Leaders Romans Group (LRG) has reported on the Group’s sales figures for June 2023 and reflected on the way in which a challenging market has impacted across its various divisions, including Mortgage Scout, First For Auctions and estate agency brands Gibbs Gillespie, Leaders, Hose Rhodes Dickson, Moginie James, Portico , Romans and Scott Fraser – demonstrating change across all regions of the UK.
National sales figures
June saw the number of sales increase by 11% on May’s figures. New instructions increased by 12% compared to the same month last year, also up 8% compared to May 2023. Furthermore the number of valuations undertaken increased by 6% annually, a 5% monthly increase.
LRG registered 41,342 new buyers during the first half of 2023: over 1,600 on average per week.
Commenting on the sale figures, Kevin Shaw, National Sales Managing Director at LRG said, ‘Despite the interest rate rise and other challenges, we have seen an increase in activity for valuations, instructions and sales agreed, indicating that there is still significant potential in the market. With net sales up by 11%, June’s sales are more positive than May’s and we hope that trajectory continues throughout the summer months.
‘There has certainly been some realignment in house prices, but this has encouraged people back into the market, with many able to buy larger properties than previously or do so with a smaller loan.
‘We haven’t seen a spike in fall-throughs despite the mortgage rates rise. Over 20% people purchase a property without a mortgage and many more have very low loan-to-value rates, making the interest rates rise less significant for them.
‘There have been some delays on exchange due to sale prices being renegotiated, but despite this our net sales, by volume, are up compared to May.
The impact of rising mortgage rates
The increase in interest rates, specifically the anticipation of more to come, has had an impact on both LRG’s sales and its mortgage division, Mortgage Scout.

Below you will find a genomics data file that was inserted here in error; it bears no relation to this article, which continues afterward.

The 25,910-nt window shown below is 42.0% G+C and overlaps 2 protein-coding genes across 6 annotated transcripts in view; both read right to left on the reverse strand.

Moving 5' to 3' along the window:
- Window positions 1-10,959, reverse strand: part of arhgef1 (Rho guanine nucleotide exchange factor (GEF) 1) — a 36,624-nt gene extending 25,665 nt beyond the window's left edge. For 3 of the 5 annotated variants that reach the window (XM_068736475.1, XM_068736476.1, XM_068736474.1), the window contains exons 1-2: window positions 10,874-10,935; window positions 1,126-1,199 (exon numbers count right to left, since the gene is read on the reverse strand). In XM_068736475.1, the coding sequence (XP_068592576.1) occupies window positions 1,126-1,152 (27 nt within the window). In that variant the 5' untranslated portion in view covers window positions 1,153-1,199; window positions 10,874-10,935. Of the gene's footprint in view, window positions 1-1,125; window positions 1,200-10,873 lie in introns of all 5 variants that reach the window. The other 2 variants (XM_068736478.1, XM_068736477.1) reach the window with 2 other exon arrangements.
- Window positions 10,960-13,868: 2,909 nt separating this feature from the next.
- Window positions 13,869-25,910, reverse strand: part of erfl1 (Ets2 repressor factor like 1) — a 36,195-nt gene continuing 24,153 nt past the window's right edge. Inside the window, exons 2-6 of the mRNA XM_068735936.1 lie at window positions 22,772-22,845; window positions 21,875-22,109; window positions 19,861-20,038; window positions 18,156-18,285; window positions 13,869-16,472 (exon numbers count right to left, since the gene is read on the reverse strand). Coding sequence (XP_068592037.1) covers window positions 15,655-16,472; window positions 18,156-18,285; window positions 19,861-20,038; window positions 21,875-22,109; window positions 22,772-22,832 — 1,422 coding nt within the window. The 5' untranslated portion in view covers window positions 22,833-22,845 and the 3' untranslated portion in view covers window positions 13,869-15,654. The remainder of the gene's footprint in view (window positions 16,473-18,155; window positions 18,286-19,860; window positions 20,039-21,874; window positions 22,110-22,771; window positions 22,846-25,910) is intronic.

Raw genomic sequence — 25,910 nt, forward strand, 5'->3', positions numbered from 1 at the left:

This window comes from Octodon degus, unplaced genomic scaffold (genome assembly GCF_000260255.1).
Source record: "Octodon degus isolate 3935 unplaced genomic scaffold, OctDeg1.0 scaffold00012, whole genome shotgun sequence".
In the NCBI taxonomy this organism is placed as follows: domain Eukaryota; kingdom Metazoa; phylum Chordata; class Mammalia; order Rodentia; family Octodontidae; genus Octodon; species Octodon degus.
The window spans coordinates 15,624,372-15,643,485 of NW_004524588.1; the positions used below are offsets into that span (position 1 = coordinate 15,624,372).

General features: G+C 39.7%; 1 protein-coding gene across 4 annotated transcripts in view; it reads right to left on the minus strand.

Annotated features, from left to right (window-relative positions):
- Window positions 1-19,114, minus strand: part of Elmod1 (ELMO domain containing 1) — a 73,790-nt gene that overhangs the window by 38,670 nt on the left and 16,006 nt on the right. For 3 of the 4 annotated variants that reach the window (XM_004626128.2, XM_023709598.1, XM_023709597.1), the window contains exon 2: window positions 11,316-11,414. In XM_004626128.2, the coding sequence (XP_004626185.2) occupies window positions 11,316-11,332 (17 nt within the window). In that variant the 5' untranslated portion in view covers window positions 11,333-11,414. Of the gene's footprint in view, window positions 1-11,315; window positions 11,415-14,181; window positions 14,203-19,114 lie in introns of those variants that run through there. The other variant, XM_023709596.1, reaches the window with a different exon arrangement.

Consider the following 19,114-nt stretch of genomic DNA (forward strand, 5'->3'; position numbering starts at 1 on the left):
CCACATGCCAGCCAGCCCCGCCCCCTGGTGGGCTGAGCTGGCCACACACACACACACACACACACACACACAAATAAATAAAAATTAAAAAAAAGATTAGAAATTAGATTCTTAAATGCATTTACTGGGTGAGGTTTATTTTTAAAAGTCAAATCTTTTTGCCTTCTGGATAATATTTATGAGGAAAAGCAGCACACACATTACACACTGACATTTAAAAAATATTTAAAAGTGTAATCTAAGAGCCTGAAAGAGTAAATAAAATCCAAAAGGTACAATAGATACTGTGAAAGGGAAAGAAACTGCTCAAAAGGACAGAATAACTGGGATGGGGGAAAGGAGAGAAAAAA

As Kevin Shaw explains, ‘Homeowners who have a good fixed rate agreed in principle will be keen to move before their offer expires. Also there are many people who bought a property when stamp duty was temporarily suspended in June 2021. Two years on, those people will be keen to fix a new rate before mortgage rates rise further.’
Sarah Thompson, Managing Director at Mortgage Scout (part of LRG) commented, ‘We have had an exceptional Q2 with the number of new mortgages and remortgages and have been pleased to be able to provide reassurance our clients and guide them through this tricky mortgage market. Consideration such as fitting a new mortgage into their budget, considering overpayment and reviewing monthly budgets has never been more important than in the current market.’
Uncertainty over mortgage rates has a similarly positive impact on activity in the auctions market, as purchasers look to speed up their purchase before rates climb further. In the second quarter of the year, First For Auctions saw a 81% success rate and the company has made sales of £31 million so far this year.
Daniel Gale, Head of Auctions at First For Auctions (part of LRG) said, ‘In a market laboured with interest rate rises and protracted economic uncertainty, our auctions in Q2 showed promising signs of stability, receiving interest from over 3,500 potential buyers.